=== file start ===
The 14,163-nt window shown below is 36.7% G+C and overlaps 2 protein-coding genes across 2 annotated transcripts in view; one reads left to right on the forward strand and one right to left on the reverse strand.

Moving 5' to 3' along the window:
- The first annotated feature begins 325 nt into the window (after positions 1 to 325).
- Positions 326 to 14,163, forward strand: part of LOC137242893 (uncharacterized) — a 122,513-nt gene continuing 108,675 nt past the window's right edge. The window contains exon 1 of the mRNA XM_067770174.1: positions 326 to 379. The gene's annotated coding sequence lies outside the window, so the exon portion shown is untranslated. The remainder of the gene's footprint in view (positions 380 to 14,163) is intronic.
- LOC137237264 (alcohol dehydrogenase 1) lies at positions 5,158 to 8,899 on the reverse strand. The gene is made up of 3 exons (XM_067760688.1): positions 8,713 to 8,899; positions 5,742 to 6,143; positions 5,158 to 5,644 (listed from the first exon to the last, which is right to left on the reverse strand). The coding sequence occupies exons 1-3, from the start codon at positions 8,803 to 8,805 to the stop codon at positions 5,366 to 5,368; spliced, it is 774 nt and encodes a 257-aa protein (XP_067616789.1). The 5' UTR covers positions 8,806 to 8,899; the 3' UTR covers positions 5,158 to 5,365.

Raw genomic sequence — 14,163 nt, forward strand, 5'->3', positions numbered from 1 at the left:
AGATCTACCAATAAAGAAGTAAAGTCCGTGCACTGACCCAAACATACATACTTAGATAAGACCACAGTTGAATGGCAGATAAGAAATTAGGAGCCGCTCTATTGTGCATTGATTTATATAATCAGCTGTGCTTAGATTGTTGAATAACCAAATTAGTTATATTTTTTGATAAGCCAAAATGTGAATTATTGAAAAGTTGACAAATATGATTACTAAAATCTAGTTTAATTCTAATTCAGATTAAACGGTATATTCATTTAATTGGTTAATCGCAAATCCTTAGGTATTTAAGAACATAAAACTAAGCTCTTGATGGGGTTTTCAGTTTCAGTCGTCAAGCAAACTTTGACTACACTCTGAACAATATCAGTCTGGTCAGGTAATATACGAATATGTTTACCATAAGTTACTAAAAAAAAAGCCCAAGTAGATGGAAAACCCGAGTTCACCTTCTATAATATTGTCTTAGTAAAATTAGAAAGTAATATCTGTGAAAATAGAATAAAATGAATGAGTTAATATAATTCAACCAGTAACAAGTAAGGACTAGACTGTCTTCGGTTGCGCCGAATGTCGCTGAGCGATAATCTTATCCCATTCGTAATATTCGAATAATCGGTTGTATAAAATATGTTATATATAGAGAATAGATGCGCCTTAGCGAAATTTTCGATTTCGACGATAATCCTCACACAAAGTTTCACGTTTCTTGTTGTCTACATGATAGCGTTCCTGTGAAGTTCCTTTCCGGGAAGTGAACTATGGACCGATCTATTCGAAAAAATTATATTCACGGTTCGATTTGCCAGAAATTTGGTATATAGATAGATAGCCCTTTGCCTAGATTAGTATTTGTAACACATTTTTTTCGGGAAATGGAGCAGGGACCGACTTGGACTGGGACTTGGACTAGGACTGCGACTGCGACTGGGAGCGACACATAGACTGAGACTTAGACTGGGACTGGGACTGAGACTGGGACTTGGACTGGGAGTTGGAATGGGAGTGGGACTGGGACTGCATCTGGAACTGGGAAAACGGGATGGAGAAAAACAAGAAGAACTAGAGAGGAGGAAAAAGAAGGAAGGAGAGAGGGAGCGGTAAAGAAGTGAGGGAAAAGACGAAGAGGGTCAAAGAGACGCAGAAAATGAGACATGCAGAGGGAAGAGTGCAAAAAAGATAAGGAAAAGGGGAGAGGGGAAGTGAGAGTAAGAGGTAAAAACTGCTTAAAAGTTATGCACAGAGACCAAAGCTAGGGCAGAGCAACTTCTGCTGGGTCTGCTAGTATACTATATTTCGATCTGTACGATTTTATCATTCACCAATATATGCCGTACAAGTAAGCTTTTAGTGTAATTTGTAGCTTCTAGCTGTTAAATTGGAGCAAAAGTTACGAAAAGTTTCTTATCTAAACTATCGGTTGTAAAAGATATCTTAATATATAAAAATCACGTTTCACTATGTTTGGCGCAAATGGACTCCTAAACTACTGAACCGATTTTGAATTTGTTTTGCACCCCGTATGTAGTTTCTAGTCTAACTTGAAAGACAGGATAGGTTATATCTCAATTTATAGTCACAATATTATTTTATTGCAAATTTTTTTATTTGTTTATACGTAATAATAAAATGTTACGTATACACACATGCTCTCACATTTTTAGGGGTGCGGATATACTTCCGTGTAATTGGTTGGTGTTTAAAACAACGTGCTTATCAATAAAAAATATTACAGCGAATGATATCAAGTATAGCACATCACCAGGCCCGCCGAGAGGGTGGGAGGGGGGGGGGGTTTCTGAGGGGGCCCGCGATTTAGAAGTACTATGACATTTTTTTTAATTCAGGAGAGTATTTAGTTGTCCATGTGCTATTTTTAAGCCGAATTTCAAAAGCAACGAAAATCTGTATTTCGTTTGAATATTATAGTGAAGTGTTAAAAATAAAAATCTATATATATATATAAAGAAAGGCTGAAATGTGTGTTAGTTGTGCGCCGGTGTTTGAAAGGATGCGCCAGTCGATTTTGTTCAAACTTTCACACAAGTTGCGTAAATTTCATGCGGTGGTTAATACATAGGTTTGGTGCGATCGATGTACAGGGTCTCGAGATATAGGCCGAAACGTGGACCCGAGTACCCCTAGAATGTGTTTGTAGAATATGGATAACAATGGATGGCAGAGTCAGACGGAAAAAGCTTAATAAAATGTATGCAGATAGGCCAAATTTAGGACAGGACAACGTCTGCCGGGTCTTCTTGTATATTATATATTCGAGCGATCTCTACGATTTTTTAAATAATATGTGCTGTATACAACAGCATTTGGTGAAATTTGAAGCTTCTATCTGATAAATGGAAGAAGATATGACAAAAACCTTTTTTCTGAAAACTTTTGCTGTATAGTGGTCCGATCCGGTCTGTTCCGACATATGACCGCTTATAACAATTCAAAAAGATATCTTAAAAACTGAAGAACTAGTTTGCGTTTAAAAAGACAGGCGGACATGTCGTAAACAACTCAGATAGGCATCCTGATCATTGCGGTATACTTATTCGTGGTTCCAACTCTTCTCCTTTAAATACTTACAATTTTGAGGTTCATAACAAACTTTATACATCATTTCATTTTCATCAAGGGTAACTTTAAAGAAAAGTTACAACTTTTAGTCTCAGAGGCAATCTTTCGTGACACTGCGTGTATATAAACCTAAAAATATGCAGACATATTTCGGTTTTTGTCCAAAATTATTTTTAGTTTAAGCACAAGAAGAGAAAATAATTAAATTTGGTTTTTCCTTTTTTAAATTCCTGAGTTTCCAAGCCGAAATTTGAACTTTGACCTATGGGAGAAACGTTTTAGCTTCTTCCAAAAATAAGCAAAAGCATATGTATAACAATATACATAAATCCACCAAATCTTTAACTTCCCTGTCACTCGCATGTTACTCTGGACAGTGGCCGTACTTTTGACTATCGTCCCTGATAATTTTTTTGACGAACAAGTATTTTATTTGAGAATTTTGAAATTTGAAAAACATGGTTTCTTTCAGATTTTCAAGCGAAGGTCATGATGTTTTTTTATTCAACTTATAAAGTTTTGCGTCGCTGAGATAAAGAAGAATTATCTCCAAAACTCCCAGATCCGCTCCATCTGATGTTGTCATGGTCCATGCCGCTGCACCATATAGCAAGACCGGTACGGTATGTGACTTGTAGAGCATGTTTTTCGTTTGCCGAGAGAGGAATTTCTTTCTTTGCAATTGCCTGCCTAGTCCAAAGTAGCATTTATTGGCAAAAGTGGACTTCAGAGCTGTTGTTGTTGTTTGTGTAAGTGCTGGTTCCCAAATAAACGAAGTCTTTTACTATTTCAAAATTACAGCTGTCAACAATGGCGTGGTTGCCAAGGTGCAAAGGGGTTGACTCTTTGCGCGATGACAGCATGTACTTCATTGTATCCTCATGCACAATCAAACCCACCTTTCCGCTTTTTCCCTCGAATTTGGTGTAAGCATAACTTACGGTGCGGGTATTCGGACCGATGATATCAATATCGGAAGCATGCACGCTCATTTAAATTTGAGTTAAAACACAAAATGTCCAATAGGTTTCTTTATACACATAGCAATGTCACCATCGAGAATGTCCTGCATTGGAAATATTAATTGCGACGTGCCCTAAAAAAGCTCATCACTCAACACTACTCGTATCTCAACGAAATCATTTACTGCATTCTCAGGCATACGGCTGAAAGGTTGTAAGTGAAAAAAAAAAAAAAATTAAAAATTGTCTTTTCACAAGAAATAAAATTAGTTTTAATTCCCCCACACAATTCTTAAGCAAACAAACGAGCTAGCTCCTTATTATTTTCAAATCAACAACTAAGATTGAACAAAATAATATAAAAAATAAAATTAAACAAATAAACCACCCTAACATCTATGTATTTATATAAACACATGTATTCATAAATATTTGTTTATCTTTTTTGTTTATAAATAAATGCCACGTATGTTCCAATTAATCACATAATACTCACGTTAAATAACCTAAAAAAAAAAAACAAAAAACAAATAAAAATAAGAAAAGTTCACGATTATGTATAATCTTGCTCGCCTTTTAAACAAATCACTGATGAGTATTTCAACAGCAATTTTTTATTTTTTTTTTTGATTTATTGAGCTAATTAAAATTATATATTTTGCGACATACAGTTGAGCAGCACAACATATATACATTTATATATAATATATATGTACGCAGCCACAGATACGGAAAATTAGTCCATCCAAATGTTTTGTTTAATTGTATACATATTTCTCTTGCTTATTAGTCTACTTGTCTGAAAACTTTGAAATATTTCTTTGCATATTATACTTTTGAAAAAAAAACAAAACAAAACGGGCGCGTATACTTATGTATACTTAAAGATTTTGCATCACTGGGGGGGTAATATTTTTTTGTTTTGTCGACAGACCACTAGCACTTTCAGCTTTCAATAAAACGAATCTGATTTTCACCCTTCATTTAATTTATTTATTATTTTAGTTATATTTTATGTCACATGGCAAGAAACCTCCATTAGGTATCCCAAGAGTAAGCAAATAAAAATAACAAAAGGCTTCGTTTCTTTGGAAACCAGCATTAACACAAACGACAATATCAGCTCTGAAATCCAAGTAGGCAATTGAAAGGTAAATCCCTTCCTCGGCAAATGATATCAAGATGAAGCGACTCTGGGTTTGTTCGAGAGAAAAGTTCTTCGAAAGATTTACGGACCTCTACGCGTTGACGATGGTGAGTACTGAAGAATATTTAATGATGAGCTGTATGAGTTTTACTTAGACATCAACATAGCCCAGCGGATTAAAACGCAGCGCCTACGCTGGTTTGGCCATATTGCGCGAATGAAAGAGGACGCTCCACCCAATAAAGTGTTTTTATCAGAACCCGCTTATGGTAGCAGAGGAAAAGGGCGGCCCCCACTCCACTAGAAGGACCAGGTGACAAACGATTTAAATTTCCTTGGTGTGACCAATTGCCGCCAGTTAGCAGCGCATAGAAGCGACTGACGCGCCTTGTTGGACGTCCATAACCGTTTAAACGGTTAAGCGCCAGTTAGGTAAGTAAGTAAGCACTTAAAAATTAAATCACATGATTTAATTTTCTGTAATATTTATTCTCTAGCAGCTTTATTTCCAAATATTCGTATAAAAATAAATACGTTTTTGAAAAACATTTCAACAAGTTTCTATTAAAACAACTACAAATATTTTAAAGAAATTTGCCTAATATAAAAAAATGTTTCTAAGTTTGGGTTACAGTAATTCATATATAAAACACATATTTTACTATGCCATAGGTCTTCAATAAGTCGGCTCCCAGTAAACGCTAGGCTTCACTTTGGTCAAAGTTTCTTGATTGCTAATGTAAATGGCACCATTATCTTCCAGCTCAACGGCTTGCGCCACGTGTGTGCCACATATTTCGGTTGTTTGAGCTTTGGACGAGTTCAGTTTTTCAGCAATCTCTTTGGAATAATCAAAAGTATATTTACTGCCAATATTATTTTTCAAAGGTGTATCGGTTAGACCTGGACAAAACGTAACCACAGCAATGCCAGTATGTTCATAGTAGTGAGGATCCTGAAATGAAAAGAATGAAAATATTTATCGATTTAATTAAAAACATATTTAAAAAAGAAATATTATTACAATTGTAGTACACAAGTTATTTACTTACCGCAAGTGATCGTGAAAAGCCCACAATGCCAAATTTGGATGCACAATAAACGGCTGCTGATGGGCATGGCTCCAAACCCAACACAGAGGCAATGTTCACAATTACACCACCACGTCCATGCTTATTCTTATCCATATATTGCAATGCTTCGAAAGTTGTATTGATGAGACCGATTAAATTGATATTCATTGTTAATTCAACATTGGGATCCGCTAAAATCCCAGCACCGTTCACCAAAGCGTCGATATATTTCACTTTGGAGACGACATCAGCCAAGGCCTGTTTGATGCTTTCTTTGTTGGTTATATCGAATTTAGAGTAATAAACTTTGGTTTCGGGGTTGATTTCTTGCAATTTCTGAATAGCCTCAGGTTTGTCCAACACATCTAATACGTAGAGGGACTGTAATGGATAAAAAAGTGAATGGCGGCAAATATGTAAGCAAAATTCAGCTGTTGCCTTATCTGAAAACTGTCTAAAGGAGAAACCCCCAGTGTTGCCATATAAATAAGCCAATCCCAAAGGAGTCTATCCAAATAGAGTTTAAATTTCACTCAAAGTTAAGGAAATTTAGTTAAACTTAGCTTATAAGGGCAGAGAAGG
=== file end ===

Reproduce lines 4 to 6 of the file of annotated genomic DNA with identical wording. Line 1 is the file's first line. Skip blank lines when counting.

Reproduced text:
- Positions 326 to 14,163, forward strand: part of LOC137242893 (uncharacterized) — a 122,513-nt gene continuing 108,675 nt past the window's right edge. The window contains exon 1 of the mRNA XM_067770174.1: positions 326 to 379. The gene's annotated coding sequence lies outside the window, so the exon portion shown is untranslated. The remainder of the gene's footprint in view (positions 380 to 14,163) is intronic.
- LOC137237264 (alcohol dehydrogenase 1) lies at positions 5,158 to 8,899 on the reverse strand. The gene is made up of 3 exons (XM_067760688.1): positions 8,713 to 8,899; positions 5,742 to 6,143; positions 5,158 to 5,644 (listed from the first exon to the last, which is right to left on the reverse strand). The coding sequence occupies exons 1-3, from the start codon at positions 8,803 to 8,805 to the stop codon at positions 5,366 to 5,368; spliced, it is 774 nt and encodes a 257-aa protein (XP_067616789.1). The 5' UTR covers positions 8,806 to 8,899; the 3' UTR covers positions 5,158 to 5,365.

Raw genomic sequence — 14,163 nt, forward strand, 5'->3', positions numbered from 1 at the left: